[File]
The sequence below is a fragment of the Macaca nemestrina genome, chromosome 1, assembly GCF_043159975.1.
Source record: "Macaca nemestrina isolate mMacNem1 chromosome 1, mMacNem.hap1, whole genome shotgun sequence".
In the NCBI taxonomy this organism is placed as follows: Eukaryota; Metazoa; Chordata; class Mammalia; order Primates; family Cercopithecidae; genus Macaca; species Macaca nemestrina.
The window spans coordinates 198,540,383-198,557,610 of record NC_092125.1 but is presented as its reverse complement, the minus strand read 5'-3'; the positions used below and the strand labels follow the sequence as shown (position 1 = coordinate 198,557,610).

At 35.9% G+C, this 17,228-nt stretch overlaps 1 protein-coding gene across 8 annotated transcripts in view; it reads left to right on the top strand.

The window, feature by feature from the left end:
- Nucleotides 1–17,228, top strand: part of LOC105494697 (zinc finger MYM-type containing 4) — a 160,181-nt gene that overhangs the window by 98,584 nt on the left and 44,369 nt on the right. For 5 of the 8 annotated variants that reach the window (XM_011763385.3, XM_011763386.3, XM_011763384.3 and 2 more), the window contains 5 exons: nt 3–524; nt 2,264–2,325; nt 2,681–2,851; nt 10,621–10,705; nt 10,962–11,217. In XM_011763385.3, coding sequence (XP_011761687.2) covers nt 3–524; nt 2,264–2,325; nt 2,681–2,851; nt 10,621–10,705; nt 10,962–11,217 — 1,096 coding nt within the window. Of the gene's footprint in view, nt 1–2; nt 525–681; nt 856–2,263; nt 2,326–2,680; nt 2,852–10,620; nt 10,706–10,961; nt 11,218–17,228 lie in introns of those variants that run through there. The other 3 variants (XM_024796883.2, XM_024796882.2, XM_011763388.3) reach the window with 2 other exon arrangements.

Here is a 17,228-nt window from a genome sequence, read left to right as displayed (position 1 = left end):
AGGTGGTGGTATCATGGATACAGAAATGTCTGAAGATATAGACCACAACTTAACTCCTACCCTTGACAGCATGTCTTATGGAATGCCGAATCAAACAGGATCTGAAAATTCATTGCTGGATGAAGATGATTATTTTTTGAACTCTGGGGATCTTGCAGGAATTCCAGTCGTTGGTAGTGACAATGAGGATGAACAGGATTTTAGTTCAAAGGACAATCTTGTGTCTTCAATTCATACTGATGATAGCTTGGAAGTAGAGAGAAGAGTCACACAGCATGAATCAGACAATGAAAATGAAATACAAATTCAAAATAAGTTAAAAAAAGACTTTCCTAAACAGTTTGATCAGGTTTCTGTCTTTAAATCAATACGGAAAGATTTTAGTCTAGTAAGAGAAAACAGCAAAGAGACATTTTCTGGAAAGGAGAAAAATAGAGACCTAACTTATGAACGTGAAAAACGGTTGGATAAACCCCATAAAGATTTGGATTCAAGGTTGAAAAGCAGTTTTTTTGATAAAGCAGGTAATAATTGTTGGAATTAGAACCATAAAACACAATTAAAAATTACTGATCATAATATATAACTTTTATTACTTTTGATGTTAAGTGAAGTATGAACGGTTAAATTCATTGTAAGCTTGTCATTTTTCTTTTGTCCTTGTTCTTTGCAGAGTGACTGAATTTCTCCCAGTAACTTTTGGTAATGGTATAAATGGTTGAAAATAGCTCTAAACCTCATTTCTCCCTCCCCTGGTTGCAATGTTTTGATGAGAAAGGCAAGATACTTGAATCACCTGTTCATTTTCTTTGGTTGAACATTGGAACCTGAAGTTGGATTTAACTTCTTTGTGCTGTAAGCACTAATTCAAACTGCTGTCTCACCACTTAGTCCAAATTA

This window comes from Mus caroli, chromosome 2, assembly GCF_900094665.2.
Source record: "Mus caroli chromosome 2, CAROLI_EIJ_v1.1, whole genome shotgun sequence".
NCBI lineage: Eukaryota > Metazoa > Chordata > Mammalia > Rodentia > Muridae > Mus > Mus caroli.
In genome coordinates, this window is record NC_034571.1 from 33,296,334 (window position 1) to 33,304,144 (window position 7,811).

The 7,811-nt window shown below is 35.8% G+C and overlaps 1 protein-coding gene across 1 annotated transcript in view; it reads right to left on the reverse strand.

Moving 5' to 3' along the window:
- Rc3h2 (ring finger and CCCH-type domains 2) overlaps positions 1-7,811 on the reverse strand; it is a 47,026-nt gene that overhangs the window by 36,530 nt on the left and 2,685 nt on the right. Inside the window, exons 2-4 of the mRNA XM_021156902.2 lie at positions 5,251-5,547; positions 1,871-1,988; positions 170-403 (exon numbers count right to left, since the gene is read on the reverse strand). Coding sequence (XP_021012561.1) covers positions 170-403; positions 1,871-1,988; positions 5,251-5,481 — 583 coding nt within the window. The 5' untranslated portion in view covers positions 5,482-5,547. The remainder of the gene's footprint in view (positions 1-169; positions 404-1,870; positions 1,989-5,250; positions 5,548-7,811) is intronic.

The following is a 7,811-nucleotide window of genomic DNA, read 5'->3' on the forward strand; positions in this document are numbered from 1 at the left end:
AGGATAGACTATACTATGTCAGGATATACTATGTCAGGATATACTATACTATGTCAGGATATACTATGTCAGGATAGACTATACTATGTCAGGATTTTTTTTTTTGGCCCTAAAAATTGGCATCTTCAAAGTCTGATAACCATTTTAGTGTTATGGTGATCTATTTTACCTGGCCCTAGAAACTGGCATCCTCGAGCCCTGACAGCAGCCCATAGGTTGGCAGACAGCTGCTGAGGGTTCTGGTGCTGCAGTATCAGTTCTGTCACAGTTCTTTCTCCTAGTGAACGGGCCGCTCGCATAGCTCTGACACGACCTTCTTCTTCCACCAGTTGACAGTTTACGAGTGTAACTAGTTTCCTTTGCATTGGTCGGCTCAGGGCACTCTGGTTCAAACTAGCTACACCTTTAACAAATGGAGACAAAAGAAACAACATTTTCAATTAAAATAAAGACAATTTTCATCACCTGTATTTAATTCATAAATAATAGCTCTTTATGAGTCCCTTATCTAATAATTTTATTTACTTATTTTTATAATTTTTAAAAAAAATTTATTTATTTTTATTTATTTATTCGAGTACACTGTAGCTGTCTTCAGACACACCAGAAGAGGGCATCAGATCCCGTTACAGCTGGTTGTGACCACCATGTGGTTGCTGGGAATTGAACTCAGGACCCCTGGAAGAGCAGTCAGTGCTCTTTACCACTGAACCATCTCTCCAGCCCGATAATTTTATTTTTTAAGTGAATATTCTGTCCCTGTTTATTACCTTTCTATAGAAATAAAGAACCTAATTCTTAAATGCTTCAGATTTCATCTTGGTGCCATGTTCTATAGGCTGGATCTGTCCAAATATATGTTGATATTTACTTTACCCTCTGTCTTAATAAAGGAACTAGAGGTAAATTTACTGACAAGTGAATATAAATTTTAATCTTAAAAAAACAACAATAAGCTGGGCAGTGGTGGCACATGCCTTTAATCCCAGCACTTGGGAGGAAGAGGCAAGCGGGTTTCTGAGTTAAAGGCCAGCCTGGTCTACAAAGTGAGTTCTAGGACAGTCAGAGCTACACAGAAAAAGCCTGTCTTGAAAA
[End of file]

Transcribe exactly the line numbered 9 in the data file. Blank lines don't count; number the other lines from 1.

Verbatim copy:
AGGTGGTGGTATCATGGATACAGAAATGTCTGAAGATATAGACCACAACTTAACTCCTACCCTTGACAGCATGTCTTATGGAATGCCGAATCAAACAGGATCTGAAAATTCATTGCTGGATGAAGATGATTATTTTTTGAACTCTGGGGATCTTGCAGGAATTCCAGTCGTTGGTAGTGACAATGAGGATGAACAGGATTTTAGTTCAAAGGACAATCTTGTGTCTTCAATTCATACTGATGATAGCTTGGAAGTAGAGAGAAGAGTCACACAGCATGAATCAGACAATGAAAATGAAATACAAATTCAAAATAAGTTAAAAAAAGACTTTCCTAAACAGTTTGATCAGGTTTCTGTCTTTAAATCAATACGGAAAGATTTTAGTCTAGTAAGAGAAAACAGCAAAGAGACATTTTCTGGAAAGGAGAAAAATAGAGACCTAACTTATGAACGTGAAAAACGGTTGGATAAACCCCATAAAGATTTGGATTCAAGGTTGAAAAGCAGTTTTTTTGATAAAGCAGGTAATAATTGTTGGAATTAGAACCATAAAACACAATTAAAAATTACTGATCATAATATATAACTTTTATTACTTTTGATGTTAAGTGAAGTATGAACGGTTAAATTCATTGTAAGCTTGTCATTTTTCTTTTGTCCTTGTTCTTTGCAGAGTGACTGAATTTCTCCCAGTAACTTTTGGTAATGGTATAAATGGTTGAAAATAGCTCTAAACCTCATTTCTCCCTCCCCTGGTTGCAATGTTTTGATGAGAAAGGCAAGATACTTGAATCACCTGTTCATTTTCTTTGGTTGAACATTGGAACCTGAAGTTGGATTTAACTTCTTTGTGCTGTAAGCACTAATTCAAACTGCTGTCTCACCACTTAGTCCAAATTA